Why is Chocolate Bad for Dogs? 

Why is Chocolate Bad for Dogs? 

Our furry friends don't share our joy and appreciation for the sweet taste of chocolate and other treats. It is not safe or nutritious for your pets to consume chocolate, regardless of whether it is dark, milk or white. Chocolate includes a substance that a dog's digestive system is unable to process, making it extremely toxic to canines. In humans, this chemical, known as theobromine, is metabolized quickly, but in dogs, it can induce a systemic toxic reaction and even death.

How about sugar? Is it safe for dogs? The answer is also no. Dogs are able to safely ingest the natural sweeteners that come from fruits and vegetables, but it is dangerous for them to eat processed or artificial sugars.

dog sneaking chocolates

How Bad is Chocolate for Dogs? What if my Dog Already Consumed It? 

Because chocolate is so toxic to dogs they should never be given the opportunity to consume it in any form, not even a nibble. If you suspect your dog has eaten chocolate or anything with a chocolate flavor (such as ice cream, cake, chips, cookies, etc.), seek veterinary attention immediately. Make a quick call to the nearest veterinary clinic to your home and take your dog there immediately. Urgent action is required to eliminate the chocolate's toxicity. Keep in mind that the more bitter and dark the chocolate, the more negative effects on your dog's health will have.

dog staring at chocolate cake

How Long Does it Take for Chocolate to Affect Dogs?

In most cases, the symptoms of chocolate poisoning appear between six and twelve hours after your dog has consumed it. However, the symptoms may appear later and continue for up to seventy-two hours; even so, the poisons have already begun to spread throughout your dog's body. Keep an eye out for any of these potential warning signs:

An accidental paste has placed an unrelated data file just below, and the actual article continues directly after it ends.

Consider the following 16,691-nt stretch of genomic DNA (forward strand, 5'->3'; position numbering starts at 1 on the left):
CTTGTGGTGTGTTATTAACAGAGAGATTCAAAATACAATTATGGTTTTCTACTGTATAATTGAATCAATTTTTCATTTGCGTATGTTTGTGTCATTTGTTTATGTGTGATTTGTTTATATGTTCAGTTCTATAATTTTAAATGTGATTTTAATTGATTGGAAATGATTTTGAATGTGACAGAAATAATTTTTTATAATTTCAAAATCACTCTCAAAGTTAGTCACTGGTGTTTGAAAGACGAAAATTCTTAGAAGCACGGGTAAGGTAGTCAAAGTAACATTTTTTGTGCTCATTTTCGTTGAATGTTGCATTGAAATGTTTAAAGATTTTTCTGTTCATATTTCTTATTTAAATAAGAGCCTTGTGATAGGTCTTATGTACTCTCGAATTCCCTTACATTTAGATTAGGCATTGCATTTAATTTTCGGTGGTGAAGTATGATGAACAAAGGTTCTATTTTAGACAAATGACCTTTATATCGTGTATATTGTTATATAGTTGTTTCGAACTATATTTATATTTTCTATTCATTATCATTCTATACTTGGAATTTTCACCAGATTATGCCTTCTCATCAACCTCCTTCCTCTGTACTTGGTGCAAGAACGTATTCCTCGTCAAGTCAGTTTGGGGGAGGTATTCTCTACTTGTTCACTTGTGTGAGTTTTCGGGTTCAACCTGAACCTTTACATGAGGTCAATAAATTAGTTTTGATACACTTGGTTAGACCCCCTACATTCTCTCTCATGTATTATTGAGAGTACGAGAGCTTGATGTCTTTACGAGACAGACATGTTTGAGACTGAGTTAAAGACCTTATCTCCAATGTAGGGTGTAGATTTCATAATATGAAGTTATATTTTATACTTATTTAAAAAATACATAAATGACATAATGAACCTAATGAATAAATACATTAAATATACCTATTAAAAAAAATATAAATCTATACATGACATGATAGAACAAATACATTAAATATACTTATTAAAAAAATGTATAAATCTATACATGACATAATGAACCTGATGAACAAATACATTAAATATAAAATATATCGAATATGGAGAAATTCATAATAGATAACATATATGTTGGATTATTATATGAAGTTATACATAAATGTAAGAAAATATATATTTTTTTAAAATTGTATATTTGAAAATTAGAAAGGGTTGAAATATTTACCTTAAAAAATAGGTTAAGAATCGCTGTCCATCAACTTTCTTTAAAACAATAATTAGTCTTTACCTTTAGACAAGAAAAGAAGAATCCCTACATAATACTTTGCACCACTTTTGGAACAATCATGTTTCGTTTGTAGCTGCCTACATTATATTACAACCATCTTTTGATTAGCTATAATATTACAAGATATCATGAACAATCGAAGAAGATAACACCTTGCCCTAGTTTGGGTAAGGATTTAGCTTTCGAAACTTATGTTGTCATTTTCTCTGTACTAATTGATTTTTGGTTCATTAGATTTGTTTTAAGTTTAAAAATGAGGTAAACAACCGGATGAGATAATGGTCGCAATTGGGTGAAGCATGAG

• Vomiting
  • Upset stomach or diarrhea
  • Tiredness
  • Frequent urination
  • Tremors
  • Abnormally high or elevated heart rate
  • Seizures
  • Death

Reminder: The risk of sudden death from chocolate poisoning is higher for senior dogs and dogs with heart issues.

How To Reduce The Risk Of My Dog Eating  Chocolate

  • Safely store your chocolate  where your dog can’t reach it

Since you can't be present to keep an eye on your pet at all times, you should keep all chocolate-flavored treats and other meals in areas they can't reach. Chocolate should never be left out where the dog can find it, so be sure to remind your guests and family members of this.

  • Train your dog not to eat anything on the ground

Dogs can be trained to resist the urge to eat anything that falls to the ground or is left within reach on a walk, which is a common problem. As an added bonus, this is a simple order to impart. Like how you're educating your baby not to do something harmful by telling them "no" every time they try.

dog trying to get chocolates

Due to the toxicity of chocolate for dogs, you should seek professional veterinary care rather than trying to treat the problem yourself. Because there is no treatment for chocolate poisoning in dogs, your trusted veterinarian will need to induce vomiting to flush out the poison. By keeping all chocolate out of your dog’s reach, you’ll avoid this terrible scenario from happening.